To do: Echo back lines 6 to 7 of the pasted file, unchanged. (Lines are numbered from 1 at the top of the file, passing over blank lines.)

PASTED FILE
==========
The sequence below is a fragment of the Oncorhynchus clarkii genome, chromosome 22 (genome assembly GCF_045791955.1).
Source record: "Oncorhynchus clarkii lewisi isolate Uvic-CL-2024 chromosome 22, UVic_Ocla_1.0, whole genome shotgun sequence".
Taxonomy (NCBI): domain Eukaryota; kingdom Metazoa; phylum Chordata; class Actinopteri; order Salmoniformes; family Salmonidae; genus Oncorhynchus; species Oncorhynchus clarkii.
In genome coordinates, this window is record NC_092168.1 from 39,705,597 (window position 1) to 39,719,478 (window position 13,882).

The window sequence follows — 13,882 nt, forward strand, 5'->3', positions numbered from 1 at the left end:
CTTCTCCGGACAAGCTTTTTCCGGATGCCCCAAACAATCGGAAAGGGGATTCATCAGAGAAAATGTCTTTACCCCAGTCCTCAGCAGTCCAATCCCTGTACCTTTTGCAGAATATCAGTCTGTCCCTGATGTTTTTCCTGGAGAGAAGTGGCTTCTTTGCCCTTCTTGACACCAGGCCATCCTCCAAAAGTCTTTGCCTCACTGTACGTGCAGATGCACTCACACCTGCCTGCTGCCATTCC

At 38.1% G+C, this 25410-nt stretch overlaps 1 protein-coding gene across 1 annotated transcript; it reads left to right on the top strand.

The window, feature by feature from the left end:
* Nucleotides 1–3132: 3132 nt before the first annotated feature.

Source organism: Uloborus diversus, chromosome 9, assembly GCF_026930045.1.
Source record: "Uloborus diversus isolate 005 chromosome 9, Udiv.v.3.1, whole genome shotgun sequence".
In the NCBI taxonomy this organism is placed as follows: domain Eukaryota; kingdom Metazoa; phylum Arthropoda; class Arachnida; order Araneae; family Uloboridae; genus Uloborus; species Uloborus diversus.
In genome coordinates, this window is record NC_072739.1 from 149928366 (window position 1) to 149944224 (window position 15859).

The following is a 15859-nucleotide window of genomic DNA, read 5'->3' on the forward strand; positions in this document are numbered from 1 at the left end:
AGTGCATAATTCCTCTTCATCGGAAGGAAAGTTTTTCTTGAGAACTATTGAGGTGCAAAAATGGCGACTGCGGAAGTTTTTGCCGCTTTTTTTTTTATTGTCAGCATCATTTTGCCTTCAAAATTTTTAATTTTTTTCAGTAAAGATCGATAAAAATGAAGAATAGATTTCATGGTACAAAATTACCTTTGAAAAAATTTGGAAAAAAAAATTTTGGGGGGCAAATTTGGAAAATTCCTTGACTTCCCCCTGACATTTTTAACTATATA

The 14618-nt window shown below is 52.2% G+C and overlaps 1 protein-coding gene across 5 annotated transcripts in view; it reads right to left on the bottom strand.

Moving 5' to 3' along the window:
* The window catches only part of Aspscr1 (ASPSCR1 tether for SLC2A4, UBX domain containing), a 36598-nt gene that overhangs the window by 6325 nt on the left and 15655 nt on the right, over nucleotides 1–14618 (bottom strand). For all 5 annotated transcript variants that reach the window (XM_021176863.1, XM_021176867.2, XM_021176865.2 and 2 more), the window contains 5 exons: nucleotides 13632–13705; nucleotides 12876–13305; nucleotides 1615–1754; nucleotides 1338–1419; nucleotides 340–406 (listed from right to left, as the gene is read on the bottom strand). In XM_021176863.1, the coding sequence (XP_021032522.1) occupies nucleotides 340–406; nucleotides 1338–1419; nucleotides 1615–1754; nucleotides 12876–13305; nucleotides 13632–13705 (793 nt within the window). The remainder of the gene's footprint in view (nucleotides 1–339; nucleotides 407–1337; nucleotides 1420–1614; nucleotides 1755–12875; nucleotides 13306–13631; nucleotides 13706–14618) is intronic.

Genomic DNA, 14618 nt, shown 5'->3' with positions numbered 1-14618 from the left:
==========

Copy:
CTTCTCCGGACAAGCTTTTTCCGGATGCCCCAAACAATCGGAAAGGGGATTCATCAGAGAAAATGTCTTTACCCCAGTCCTCAGCAGTCCAATCCCTGTACCTTTTGCAGAATATCAGTCTGTCCCTGATGTTTTTCCTGGAGAGAAGTGGCTTCTTTGCCCTTCTTGACACCAGGCCATCCTCCAAAAGTCTTTGCCTCACTGTACGTGCAGATGCACTCACACCTGCCTGCTGCCATTCC

At 38.1% G+C, this 25410-nt stretch overlaps 1 protein-coding gene across 1 annotated transcript; it reads left to right on the top strand.